Auxetic material designs, such as the re-entrant honeycomb with sharp corners, are particularly susceptible to stress concentrations. For a number of dynamic applications, it would be useful to have flexible versions of auxetic materials with tunable Poisson ratios, due to their remarkable ability to change their volume under tension or compression, increased shear stiffness, and synclastic curvature (Lakes, 1987, 1992, 1993a; Evans and Alderson, 2000a,b; Alderson and Alderson, 2007; Grima and Caruana-Gauci, 2012; Mir et al., 2014; Mizzi et al., 2014). Their unusual macroscopic properties of expanding in the lateral direction when stretched and accompanying shape changes enable their use in a range of applications, from bioengineering stents to polymeric filters to mechanical energy storage, which require the structure to be able to move repeatedly without failure (Alderson et al., 2001; Ali and Rehman, 2011). Some natural materials are also auxetic and demonstrate these unusual properties through well-known mechanisms involving negative pressures and tension (Boal et al., 1993; Wojciechowski, 1995). Other auxetic designs include re-entrant units (Gibson et al., 1982), chiral structures (Lakes, 1991; Prall and Lakes, 1997), interconnected polymeric nodules (Evans, 1989), or relative rotation of rigid units, such as squares, rectangles or triangles (Grima et al., 2005; Espinosa et al., 2011). Such designs are not always amenable to 3D printing, however, and in addition, stress concentrations at nodes and rigid beam elements limit their elastic deformation range and cycling capabilities. More flexible auxetic structures include polymeric foams or composite laminates, yet these lack a uniform periodic structure, making it difficult to analyze and improve their properties (Friis et al., 1988; Milton, 1992; Lakes, 1993b, 1996; Choi and Lakes, 1996; Yeh et al., 1999; Sigmund, 2000; Lakes and Wojciechowski, 2008; Schwerdtfeger et al., 2011; Andreassen et al., 2014). Research on controllable and tunable periodic materials and structures with negative Poisson's ratio is still nascent (Bückmann et al., 2012; Shufrin et al., 2012; Babaee et al., 2013; Clausen et al., 2015; Shan et al., 2015b), with researchers developing planar isotropic structures based on elongated cuts (Shan et al., 2015b), rigid cores surrounded by hexagonal flexible frames (Shufrin et al., 2012), periodic distributions of monodisperse holes to induce buckling (Shim et al., 2013), translational cubic lattices (Bückmann et al., 2014), and origami tessellations (Silverberg et al., 2014; Christensen et al., 2015). Novel designs and methods are needed for enabling improved elastic cycling performance, rapid manufacturability, and larger mechanical energy storage of real auxetic structures.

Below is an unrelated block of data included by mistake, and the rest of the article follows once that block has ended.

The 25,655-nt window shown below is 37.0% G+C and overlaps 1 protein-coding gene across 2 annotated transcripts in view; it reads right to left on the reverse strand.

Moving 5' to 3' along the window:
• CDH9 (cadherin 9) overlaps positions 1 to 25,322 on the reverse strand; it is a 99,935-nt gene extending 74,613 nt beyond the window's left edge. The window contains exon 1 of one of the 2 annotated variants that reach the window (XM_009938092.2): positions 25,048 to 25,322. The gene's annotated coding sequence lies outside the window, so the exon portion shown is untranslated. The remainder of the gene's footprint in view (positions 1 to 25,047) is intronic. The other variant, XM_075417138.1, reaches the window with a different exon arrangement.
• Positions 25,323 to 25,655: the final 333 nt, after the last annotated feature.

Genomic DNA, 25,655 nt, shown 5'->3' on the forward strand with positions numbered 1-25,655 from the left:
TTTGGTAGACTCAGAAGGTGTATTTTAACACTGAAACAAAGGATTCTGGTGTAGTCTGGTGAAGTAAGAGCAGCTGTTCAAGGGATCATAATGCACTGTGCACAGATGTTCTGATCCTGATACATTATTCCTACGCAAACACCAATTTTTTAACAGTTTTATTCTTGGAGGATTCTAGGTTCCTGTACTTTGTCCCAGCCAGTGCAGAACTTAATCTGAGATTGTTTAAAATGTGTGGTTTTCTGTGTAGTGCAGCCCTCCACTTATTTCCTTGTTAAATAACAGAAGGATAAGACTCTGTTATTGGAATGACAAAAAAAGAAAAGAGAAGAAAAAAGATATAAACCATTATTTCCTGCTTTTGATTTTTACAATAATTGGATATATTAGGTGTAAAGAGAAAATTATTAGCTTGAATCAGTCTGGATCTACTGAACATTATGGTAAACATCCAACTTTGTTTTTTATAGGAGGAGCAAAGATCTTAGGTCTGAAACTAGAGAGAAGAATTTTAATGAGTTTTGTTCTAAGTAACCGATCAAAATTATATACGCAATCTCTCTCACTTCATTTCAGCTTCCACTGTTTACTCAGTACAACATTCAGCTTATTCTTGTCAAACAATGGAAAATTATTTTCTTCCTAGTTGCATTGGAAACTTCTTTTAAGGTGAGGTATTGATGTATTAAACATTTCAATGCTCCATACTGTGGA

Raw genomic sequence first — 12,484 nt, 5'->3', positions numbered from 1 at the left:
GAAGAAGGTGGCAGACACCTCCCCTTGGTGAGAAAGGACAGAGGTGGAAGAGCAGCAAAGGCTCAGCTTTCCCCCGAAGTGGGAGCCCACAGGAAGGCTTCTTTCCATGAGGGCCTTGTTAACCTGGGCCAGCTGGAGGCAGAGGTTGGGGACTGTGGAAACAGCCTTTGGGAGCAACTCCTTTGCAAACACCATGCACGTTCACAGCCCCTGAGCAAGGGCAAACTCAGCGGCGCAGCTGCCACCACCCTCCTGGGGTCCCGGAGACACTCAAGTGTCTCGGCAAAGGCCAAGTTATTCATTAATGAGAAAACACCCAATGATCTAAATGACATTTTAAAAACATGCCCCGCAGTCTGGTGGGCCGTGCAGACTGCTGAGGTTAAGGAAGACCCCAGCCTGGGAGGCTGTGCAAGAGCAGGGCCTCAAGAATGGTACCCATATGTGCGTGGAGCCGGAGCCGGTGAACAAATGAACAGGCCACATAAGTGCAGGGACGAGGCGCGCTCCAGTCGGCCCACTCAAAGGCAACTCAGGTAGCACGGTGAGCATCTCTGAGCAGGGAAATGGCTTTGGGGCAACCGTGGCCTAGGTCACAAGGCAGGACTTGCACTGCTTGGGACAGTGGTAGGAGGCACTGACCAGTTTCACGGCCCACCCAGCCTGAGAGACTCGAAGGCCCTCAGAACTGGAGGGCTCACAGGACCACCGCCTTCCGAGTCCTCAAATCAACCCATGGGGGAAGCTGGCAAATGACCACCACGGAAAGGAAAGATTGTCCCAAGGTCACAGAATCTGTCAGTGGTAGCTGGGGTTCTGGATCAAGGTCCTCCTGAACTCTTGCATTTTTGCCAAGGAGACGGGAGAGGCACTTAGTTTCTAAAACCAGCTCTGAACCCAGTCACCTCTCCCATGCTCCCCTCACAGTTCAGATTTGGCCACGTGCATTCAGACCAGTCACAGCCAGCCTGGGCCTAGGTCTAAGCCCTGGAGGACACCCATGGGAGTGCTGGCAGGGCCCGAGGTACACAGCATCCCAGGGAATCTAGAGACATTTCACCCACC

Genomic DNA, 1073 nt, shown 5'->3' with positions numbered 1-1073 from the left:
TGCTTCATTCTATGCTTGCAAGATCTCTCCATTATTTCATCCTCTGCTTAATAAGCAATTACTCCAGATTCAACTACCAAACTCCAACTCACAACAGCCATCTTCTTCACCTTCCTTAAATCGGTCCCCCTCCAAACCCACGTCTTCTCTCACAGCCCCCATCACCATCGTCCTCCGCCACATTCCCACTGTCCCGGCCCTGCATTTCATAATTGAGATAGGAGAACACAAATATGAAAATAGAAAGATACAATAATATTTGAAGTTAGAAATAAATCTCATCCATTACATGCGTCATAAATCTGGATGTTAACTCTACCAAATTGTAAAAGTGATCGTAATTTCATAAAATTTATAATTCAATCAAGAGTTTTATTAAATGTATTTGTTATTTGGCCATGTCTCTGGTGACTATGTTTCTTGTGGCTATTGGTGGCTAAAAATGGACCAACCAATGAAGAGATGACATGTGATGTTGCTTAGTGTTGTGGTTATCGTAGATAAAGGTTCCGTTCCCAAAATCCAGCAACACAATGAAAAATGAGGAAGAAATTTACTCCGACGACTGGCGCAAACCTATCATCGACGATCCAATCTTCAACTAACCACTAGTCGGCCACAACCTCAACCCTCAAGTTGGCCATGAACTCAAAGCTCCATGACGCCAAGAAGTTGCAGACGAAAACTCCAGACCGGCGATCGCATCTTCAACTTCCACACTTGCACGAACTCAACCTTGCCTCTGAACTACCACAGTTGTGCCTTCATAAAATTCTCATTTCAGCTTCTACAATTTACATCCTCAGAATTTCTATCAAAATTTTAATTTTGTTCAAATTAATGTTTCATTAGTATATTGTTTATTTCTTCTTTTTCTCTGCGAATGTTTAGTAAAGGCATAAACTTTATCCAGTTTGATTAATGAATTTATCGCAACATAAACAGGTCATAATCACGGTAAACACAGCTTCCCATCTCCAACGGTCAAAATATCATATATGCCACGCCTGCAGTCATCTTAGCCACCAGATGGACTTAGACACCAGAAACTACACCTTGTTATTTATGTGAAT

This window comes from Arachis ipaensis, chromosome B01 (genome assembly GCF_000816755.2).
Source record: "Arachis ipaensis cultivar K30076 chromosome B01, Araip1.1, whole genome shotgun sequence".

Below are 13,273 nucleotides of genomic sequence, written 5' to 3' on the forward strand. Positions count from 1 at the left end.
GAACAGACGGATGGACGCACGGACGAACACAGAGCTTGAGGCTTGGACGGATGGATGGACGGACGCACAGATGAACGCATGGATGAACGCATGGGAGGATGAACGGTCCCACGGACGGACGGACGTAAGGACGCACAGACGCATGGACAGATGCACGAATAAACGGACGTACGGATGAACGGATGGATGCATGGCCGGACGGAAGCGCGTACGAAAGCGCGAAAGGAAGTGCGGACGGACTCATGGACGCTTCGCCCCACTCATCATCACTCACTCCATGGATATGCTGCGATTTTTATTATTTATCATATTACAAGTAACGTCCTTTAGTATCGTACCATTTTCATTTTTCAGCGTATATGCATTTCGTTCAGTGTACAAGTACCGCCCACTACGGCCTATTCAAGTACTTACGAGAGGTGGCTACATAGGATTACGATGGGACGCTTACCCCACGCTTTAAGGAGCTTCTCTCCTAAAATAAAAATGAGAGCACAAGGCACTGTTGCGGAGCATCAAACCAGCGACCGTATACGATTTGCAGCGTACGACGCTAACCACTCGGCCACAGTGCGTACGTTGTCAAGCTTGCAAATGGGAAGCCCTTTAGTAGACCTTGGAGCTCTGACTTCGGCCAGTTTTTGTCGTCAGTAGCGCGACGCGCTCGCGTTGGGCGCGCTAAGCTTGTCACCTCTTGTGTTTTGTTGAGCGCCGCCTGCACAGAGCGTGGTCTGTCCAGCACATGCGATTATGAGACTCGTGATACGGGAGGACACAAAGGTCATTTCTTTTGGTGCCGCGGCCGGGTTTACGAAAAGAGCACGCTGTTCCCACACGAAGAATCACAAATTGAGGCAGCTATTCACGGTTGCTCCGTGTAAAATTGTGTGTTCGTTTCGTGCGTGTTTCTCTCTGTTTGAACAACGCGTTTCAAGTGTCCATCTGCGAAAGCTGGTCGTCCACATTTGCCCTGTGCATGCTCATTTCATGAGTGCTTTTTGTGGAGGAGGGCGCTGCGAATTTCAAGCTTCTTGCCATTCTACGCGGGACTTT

In this work, we report a new class of high-strain, tunable 2D and 3D auxetic materials enabled by a smooth hinge geometry design, in place of the straightedge solid rib connections in conventional reentrant honeycombs. The s-shaped hinge design minimizes stress concentration by distributing strain and stress through the length of the hinge, thus enabling repeated elastic compression to strains greater than those of which the parent material is capable. Further, the ability to vary the hinge arc allows one to vary its Poisson's ratio properties for the same unit cell, yielding a critical bistable angle that transitions from positive to negative Poisson's ratio. Finally, the greater flexibility of the design enables a multistable latch-release structure to be developed in which orthogonal actuation and release of the latch storage mechanism have advantages compared to current bistable storage mechanisms with high-stress concentration (Shan et al., 2015a).
Materials and Methods